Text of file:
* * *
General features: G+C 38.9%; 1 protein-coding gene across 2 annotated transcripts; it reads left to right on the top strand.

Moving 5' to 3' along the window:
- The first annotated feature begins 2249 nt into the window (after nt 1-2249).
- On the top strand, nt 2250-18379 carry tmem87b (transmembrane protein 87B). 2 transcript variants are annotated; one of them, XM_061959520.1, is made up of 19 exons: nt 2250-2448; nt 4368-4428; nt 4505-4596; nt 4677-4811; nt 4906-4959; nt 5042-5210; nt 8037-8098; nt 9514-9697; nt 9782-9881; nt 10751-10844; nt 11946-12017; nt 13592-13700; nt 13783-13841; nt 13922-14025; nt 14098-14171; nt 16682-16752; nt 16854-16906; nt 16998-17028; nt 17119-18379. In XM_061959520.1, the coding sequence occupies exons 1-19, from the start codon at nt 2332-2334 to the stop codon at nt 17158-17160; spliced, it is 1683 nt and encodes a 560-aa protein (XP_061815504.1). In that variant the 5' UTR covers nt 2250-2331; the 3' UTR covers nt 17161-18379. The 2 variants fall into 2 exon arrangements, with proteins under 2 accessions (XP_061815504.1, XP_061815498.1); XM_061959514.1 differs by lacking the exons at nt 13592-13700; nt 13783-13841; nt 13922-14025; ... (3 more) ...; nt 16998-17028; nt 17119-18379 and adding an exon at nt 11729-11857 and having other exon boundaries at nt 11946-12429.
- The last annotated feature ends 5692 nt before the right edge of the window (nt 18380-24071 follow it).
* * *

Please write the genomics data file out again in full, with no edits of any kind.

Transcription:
General features: G+C 38.9%; 1 protein-coding gene across 2 annotated transcripts; it reads left to right on the top strand.

Moving 5' to 3' along the window:
- The first annotated feature begins 2249 nt into the window (after nt 1-2249).
- On the top strand, nt 2250-18379 carry tmem87b (transmembrane protein 87B). 2 transcript variants are annotated; one of them, XM_061959520.1, is made up of 19 exons: nt 2250-2448; nt 4368-4428; nt 4505-4596; nt 4677-4811; nt 4906-4959; nt 5042-5210; nt 8037-8098; nt 9514-9697; nt 9782-9881; nt 10751-10844; nt 11946-12017; nt 13592-13700; nt 13783-13841; nt 13922-14025; nt 14098-14171; nt 16682-16752; nt 16854-16906; nt 16998-17028; nt 17119-18379. In XM_061959520.1, the coding sequence occupies exons 1-19, from the start codon at nt 2332-2334 to the stop codon at nt 17158-17160; spliced, it is 1683 nt and encodes a 560-aa protein (XP_061815504.1). In that variant the 5' UTR covers nt 2250-2331; the 3' UTR covers nt 17161-18379. The 2 variants fall into 2 exon arrangements, with proteins under 2 accessions (XP_061815504.1, XP_061815498.1); XM_061959514.1 differs by lacking the exons at nt 13592-13700; nt 13783-13841; nt 13922-14025; ... (3 more) ...; nt 16998-17028; nt 17119-18379 and adding an exon at nt 11729-11857 and having other exon boundaries at nt 11946-12429.
- The last annotated feature ends 5692 nt before the right edge of the window (nt 18380-24071 follow it).